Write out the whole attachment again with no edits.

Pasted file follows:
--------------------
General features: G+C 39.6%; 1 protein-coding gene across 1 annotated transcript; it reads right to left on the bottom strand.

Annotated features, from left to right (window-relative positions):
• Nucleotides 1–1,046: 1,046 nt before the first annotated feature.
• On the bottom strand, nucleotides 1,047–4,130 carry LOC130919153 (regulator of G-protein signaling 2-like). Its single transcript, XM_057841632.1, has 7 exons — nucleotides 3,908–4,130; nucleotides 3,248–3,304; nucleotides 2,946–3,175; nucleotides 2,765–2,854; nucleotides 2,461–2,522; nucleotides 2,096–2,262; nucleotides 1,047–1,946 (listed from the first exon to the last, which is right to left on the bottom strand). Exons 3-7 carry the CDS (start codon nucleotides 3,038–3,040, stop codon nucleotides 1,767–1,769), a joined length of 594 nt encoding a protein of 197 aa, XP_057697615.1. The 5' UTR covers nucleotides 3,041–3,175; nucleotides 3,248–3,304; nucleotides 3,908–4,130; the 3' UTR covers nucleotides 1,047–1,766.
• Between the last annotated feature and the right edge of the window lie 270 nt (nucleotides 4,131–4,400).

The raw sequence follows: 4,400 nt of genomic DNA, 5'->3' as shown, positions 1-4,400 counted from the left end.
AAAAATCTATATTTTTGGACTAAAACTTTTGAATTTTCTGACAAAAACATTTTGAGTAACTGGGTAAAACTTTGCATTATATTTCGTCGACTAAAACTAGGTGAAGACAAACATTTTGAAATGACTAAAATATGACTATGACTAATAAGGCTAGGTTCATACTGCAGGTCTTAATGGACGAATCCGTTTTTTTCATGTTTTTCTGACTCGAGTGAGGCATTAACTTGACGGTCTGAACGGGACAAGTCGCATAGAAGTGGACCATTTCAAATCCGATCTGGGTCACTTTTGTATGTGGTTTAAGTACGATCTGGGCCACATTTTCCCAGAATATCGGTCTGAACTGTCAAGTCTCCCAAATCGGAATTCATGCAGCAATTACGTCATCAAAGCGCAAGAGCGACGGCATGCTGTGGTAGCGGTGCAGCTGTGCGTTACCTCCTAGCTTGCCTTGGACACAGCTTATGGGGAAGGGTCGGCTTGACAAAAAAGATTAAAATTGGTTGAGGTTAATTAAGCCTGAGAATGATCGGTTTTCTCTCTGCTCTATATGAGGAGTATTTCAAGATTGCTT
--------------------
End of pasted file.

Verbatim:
General features: G+C 39.6%; 1 protein-coding gene across 1 annotated transcript; it reads right to left on the bottom strand.

Annotated features, from left to right (window-relative positions):
• Nucleotides 1–1,046: 1,046 nt before the first annotated feature.
• On the bottom strand, nucleotides 1,047–4,130 carry LOC130919153 (regulator of G-protein signaling 2-like). Its single transcript, XM_057841632.1, has 7 exons — nucleotides 3,908–4,130; nucleotides 3,248–3,304; nucleotides 2,946–3,175; nucleotides 2,765–2,854; nucleotides 2,461–2,522; nucleotides 2,096–2,262; nucleotides 1,047–1,946 (listed from the first exon to the last, which is right to left on the bottom strand). Exons 3-7 carry the CDS (start codon nucleotides 3,038–3,040, stop codon nucleotides 1,767–1,769), a joined length of 594 nt encoding a protein of 197 aa, XP_057697615.1. The 5' UTR covers nucleotides 3,041–3,175; nucleotides 3,248–3,304; nucleotides 3,908–4,130; the 3' UTR covers nucleotides 1,047–1,766.
• Between the last annotated feature and the right edge of the window lie 270 nt (nucleotides 4,131–4,400).

The raw sequence follows: 4,400 nt of genomic DNA, 5'->3' as shown, positions 1-4,400 counted from the left end.
AAAAATCTATATTTTTGGACTAAAACTTTTGAATTTTCTGACAAAAACATTTTGAGTAACTGGGTAAAACTTTGCATTATATTTCGTCGACTAAAACTAGGTGAAGACAAACATTTTGAAATGACTAAAATATGACTATGACTAATAAGGCTAGGTTCATACTGCAGGTCTTAATGGACGAATCCGTTTTTTTCATGTTTTTCTGACTCGAGTGAGGCATTAACTTGACGGTCTGAACGGGACAAGTCGCATAGAAGTGGACCATTTCAAATCCGATCTGGGTCACTTTTGTATGTGGTTTAAGTACGATCTGGGCCACATTTTCCCAGAATATCGGTCTGAACTGTCAAGTCTCCCAAATCGGAATTCATGCAGCAATTACGTCATCAAAGCGCAAGAGCGACGGCATGCTGTGGTAGCGGTGCAGCTGTGCGTTACCTCCTAGCTTGCCTTGGACACAGCTTATGGGGAAGGGTCGGCTTGACAAAAAAGATTAAAATTGGTTGAGGTTAATTAAGCCTGAGAATGATCGGTTTTCTCTCTGCTCTATATGAGGAGTATTTCAAGATTGCTT